Budget 2015 deceives the rakyat
Budget 2015, announced by Finance Minister Datuk Seri Najib Tun Razak, on superficial reading seems very people-friendly. However, a closer look reveals that it did not address any of the pressing problems and long-standing issues. The Budget did not address our social, economic and structural problems that are afflicting and weakening national cohesion and strength. The declining quality of education, increasing crime rates, increasing corruption and growing intolerance and extremism are some of the concerns of Malaysians.
In the 2015 Budget, as usual, the Education Ministry received the largest slice – 23.4% or 52.36 billion. But Malaysian universities have again and again failed to get into the top 200 in the Times higher education global ranking, whereas other Asean universities are making progress and newer universities are ranked within the top 200. It is public knowledge that 70% of our English teachers failed to make the grade in the Cambridge Placement test. No mention of any redress in the Budget.
The teaching of Mathematics and Science in English was introduced in 2003 but terminated in 2012, and this after the Ministry had spent RM3.2 billion. Large sections of society want the programme to continue but the Ministry has taken little heed of their request.
Bad report card
In the programme for international student assessment (PISA), the 2012 results revealed that Malaysian students, combined, scored below average or ranked 52 out of the 65 countries! In contrast, Vietnam, a poorer country with a lower budget allocation for education, ranked 17 out of 65! The World Bank has pointed out that Malaysia continues to decline in the Trends in International Mathematics and Science Study (TIMSS) benchmark, yet there was a time when the country performed well. Despite the drastic drop in quality, Education and Deputy Prime Minister Tan Sri Muhyiddin Yassin insists that Malaysia has one of the best education systems in the world.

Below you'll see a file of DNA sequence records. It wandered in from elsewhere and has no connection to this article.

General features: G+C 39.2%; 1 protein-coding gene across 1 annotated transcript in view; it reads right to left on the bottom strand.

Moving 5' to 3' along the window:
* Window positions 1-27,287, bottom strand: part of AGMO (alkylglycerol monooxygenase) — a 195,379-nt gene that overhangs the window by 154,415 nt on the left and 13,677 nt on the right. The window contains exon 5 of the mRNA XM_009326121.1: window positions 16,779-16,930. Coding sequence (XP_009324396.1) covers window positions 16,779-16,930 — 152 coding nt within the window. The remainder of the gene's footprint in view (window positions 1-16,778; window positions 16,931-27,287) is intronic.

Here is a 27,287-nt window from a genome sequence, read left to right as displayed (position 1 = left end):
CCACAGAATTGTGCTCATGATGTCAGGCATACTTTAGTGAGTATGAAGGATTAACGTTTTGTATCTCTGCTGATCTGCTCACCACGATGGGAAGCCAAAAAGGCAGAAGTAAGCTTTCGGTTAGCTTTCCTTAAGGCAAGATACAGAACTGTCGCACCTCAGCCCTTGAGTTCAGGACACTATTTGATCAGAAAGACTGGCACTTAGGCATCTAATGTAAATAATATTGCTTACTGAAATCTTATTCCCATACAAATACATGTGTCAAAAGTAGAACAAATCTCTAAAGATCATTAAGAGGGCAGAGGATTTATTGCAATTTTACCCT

After 57 years of independence, the 21 public universities’ intake of students is still very much racially-biased; the matriculation examination is used for predominantly one race and the public STPM examinations, for others. Malaysian universities and centres of higher learning are riddled with racism, nepotism, cronyism and double standards, due to political interference. Even with the high allocation of funds, the Ministry of Education is not able to eliminate the leakage of public examination papers like SPM and UPSR.
The frequent flip-flops in the implementation of programmes like School-based Assessment (SBA), and the recent withdrawal of the decision to disallow the use of forecast results for admission into private educational institutions show the Ministry’s level of preparedness, research and consultation. The 2014 Auditor-General’s Report has revealed severe mishandling of RM2.051 billion in the hiring of security contractors for schools between 2010 and 2012. Such revelations do not surprise Malaysians any more. One common reason for the brain drain in Malaysia is the low quality and standard of education.
Despite the highest allocation, we have heard many times that graduates are sent for retraining to become employable. But the number of tertiary institutions, universities and colleges is constantly increasing. Are we going after certificates and grades without any emphasis on quality and competency? Are we paying attention to rhetoric and not substance? The Education Ministry is more bent on pursuing its political agenda than on the quality of education. Our education system needs immediate and drastic transformation and overhaul. Will the Education Ministry take note, buck up and learn?